Too Much Water in the Mix

If the installer mixes too much water in the grout, or uses too much water while dressing the joint, the grout may fail.

New Grout Installed on Top of Old

When you install grout, it’s vital that you scrape out as much of the old grout as possible. If you don't, the poor-quality grout underneath will undermine the strength of the new grout you put on top of it.

Moisture Seeping In

Cement is porous, so grout must be sealed before it can be exposed to moisture. If the grout was applied after moisture already seeped into the cement, it could cause the grout to lose its structural integrity.

How to Repair Loose Grout

Even if you’re not a handyperson, it’s not particularly difficult to do a simple re-grouting job. As long as you have the right materials, you can repair the grout in a relatively short amount of time.

To do this job, you'll need the following items:

  • Grout float

  • Grout or rotary saw

  • New grout mix

  • Damp towel

Once you have these items, which are available at most hardware stores, take the following steps to repair the grout.

1. Remove the Old Grout

First, remove cracked and damaged grout. A rotary saw is a good way to do this. Vacuum up the excess grout and clean up the area so it's ready for you to lay down the new grout.

2. Mix the New Grout

Follow the manufacturer's instructions on the container for mixing the new grout.

3. Spread the Grout

Using the grout float, spread the new grout evenly over the grout lines. Go slowly and ensure there are no air bubbles.

4. Remove the Excess Grout

Use the edge of the grout float to remove any excess grout so you have clean, smooth lines between the tiles. Then, wait a few minutes so the grout has time to set a little, and then use a damp towel to clean up the area. You can also buff the area afterward.

Should I Use Caulk to Fix Loose Grout?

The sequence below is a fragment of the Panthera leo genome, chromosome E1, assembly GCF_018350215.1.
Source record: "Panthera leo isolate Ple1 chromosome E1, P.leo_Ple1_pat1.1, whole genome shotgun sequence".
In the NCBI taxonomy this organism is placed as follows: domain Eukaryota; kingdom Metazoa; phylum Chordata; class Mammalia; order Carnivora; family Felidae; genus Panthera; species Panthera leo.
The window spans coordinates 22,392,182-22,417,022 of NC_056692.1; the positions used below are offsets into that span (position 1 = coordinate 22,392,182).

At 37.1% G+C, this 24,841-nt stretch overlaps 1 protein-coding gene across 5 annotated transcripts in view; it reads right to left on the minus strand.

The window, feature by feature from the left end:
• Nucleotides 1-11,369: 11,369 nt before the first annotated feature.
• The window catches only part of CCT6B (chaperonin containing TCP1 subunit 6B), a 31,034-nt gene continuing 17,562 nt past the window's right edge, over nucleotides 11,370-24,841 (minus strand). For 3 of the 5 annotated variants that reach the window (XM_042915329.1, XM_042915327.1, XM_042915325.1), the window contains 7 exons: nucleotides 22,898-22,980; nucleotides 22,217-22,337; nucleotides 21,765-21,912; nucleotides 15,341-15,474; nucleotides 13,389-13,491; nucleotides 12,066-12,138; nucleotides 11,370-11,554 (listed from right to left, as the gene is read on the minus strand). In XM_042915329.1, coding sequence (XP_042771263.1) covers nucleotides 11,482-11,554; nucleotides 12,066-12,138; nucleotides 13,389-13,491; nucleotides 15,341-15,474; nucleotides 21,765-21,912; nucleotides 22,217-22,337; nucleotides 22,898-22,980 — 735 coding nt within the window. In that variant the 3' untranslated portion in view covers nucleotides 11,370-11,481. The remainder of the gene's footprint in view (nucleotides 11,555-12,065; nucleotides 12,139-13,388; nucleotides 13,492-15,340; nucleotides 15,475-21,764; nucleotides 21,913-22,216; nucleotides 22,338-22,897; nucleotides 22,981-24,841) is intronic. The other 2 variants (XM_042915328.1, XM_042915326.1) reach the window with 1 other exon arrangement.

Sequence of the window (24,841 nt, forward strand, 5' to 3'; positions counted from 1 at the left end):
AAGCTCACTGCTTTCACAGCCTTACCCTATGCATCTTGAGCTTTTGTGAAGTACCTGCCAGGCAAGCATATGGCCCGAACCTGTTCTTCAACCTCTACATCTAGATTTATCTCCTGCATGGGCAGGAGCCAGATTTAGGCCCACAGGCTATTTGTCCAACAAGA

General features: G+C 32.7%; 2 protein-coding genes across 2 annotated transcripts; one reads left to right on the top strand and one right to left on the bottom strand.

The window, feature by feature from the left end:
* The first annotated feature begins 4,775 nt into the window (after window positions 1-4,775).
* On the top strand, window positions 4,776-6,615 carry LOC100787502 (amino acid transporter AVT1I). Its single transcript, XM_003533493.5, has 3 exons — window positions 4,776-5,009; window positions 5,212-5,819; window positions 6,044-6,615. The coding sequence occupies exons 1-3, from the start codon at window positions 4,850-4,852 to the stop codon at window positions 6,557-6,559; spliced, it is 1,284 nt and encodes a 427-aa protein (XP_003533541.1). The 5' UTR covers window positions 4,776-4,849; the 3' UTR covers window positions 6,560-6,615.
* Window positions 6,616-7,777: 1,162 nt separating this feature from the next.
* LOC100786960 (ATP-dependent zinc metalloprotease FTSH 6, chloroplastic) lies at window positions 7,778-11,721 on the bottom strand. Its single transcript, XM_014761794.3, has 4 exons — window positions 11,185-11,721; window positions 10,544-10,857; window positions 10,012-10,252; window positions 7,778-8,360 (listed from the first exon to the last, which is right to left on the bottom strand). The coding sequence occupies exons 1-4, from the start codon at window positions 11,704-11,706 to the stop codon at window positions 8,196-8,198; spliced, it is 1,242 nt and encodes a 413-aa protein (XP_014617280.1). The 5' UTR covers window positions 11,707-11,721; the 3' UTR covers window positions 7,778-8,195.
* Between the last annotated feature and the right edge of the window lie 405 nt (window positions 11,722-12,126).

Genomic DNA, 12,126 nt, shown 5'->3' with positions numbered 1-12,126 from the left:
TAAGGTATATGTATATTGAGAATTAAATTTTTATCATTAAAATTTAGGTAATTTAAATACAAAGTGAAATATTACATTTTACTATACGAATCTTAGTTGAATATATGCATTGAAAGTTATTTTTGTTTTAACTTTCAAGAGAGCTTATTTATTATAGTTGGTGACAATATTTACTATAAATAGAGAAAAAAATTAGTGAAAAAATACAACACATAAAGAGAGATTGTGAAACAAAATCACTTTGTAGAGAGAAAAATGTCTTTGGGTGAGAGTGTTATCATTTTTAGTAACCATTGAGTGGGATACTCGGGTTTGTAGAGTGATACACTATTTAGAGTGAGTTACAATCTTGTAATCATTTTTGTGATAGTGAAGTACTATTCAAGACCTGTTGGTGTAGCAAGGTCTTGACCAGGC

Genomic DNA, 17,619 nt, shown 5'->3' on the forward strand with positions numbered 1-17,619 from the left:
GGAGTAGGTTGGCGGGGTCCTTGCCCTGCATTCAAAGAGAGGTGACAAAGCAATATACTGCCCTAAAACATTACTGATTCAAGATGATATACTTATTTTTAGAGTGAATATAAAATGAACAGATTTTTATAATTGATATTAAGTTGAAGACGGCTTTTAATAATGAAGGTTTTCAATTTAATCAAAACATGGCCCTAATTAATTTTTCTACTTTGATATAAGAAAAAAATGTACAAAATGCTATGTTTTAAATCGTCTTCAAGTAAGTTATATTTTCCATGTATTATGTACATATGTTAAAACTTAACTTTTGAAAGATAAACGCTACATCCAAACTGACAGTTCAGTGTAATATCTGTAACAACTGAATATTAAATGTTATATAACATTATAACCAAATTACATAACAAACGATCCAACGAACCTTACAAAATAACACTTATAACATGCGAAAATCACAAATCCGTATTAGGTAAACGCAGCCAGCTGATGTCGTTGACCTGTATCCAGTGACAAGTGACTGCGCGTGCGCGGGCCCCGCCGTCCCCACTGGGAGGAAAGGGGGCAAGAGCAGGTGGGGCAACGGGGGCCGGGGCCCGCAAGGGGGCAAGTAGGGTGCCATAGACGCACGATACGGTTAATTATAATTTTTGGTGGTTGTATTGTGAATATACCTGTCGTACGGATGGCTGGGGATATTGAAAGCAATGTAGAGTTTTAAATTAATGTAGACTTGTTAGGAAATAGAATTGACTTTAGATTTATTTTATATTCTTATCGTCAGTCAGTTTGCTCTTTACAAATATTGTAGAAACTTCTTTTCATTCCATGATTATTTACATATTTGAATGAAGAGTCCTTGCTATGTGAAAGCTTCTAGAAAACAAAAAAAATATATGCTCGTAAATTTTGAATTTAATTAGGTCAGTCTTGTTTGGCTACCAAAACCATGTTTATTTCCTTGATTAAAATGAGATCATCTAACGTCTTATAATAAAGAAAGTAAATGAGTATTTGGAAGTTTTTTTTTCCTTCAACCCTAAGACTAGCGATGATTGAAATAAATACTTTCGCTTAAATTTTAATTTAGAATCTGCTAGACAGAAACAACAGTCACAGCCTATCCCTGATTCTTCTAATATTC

If you've got problems with your grout, consider using caulking instead in some cases, or even as a supplement. Caulk is made from different materials than grout, and it's more flexible and doesn't dry as hard as grout.

For example, if you have cracks in your grout, a simple fix could be to use some caulking to fill those cracks in. Use a grout or rotary saw to get all the cracked grout out, and then just caulk the cracks in and smooth it over. You'll need to let the caulk cure for 48 hours to ensure it has properly set.

When You Should Hire a Professional

A close up of a professional grout repair
Photo: Natalia Kokhanova / iStock / Getty Images Plus / Getty Images

While this can prove a do-it-yourself project, if you have widespread issues with loose grout, problems with mold, don’t own or want to purchase the necessary tools—or you’d rather do something else with your Saturday, consider contacting a grout repair professional near you to come out and take a look. They can do a deep inspection, make some recommendations, and provide you with a quote.

With this knowledge in hand, you can determine whether you want to move forward with hiring a professional, or if you'd like to take a crack at doing the job first yourself.